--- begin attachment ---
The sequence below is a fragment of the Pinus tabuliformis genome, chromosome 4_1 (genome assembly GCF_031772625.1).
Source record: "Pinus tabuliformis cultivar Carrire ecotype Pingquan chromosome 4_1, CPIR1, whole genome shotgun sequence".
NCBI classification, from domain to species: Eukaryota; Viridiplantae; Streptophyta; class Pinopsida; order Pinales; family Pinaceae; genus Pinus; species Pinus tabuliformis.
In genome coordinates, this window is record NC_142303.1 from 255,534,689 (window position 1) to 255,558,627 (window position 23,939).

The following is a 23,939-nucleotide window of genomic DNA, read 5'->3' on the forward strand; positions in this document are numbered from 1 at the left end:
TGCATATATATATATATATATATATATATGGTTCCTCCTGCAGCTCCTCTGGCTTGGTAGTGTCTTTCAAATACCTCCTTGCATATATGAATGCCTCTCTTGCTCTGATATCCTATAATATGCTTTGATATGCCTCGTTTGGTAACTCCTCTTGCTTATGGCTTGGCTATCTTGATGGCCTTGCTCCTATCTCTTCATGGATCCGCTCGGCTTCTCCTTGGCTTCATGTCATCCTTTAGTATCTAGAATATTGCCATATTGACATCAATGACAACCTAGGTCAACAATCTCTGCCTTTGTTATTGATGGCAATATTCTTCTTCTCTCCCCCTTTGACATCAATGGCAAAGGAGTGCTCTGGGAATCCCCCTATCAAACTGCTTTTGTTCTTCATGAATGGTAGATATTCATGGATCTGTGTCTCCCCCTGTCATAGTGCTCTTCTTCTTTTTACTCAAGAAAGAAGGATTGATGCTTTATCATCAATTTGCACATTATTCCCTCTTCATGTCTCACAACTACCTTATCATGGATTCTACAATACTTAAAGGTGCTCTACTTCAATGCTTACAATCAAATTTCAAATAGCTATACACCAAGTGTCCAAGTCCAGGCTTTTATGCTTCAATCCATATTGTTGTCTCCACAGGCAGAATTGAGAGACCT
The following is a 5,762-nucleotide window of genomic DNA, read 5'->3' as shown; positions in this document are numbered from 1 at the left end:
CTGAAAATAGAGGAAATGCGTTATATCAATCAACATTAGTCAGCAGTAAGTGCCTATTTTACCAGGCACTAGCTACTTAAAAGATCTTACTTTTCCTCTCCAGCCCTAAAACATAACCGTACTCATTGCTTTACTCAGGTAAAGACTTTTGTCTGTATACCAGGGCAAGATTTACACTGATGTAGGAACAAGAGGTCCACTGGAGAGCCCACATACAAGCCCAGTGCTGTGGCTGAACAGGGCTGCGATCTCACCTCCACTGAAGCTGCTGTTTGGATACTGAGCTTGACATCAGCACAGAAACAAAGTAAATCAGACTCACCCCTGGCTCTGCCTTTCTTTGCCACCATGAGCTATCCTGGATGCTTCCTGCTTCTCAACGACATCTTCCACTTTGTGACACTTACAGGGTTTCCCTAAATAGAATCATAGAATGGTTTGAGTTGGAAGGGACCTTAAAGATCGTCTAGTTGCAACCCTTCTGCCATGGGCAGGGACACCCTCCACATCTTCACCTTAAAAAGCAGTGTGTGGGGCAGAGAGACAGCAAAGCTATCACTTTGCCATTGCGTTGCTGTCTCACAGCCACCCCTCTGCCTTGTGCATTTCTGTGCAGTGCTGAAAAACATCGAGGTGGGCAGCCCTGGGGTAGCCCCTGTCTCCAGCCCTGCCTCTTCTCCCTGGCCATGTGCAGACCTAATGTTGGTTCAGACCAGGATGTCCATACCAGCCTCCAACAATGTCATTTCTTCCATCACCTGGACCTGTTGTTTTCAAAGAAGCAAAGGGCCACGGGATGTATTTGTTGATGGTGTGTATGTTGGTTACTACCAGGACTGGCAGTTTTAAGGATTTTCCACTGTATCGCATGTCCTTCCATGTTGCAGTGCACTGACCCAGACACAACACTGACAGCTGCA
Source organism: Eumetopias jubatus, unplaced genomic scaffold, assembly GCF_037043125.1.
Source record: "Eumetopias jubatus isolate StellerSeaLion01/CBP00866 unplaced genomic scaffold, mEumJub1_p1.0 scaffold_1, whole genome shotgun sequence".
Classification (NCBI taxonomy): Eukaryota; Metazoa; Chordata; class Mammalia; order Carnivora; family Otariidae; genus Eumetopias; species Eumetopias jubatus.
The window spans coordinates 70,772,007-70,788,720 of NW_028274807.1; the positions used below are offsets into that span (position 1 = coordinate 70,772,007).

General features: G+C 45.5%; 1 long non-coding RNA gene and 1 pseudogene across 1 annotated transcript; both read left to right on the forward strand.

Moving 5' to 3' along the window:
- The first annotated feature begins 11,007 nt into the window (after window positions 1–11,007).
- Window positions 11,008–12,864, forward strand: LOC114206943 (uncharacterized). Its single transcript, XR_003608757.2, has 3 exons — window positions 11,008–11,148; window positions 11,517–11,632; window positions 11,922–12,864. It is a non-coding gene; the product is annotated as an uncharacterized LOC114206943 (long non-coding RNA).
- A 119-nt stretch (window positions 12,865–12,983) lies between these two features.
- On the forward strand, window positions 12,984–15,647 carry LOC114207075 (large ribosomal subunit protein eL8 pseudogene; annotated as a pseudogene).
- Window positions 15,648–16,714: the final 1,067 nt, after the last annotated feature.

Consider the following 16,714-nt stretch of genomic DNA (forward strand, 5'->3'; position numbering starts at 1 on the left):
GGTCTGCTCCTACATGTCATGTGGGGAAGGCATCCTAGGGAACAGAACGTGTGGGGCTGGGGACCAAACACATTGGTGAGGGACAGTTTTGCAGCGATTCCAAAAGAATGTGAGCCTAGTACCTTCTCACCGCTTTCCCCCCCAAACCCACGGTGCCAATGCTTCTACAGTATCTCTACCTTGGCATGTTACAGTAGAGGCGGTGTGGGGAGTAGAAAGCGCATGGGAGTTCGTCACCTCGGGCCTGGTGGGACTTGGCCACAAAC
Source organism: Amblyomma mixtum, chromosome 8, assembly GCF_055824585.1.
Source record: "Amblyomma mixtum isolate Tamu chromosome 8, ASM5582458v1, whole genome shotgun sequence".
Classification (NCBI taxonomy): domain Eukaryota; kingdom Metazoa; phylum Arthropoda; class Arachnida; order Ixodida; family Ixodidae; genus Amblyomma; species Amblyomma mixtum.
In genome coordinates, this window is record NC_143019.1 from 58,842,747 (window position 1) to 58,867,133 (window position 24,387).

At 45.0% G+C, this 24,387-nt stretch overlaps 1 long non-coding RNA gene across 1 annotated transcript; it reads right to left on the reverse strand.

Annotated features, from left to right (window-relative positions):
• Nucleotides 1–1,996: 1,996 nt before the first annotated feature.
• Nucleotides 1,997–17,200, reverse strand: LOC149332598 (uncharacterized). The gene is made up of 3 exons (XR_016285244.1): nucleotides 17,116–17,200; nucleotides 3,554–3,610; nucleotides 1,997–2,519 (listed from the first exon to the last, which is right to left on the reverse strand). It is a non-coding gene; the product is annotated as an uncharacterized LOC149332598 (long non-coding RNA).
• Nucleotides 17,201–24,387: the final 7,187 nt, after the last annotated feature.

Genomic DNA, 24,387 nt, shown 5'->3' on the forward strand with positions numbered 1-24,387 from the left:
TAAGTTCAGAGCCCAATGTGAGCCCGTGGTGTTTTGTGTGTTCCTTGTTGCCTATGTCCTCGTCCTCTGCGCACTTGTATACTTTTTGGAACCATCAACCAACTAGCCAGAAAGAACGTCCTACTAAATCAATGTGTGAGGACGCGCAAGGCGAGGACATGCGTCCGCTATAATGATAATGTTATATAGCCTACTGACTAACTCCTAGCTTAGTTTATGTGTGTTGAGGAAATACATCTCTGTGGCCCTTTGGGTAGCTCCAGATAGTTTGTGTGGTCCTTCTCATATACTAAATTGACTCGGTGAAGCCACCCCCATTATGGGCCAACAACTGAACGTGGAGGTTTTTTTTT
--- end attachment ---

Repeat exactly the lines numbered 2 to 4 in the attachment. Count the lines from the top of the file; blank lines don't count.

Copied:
Source record: "Pinus tabuliformis cultivar Carrire ecotype Pingquan chromosome 4_1, CPIR1, whole genome shotgun sequence".
NCBI classification, from domain to species: Eukaryota; Viridiplantae; Streptophyta; class Pinopsida; order Pinales; family Pinaceae; genus Pinus; species Pinus tabuliformis.
In genome coordinates, this window is record NC_142303.1 from 255,534,689 (window position 1) to 255,558,627 (window position 23,939).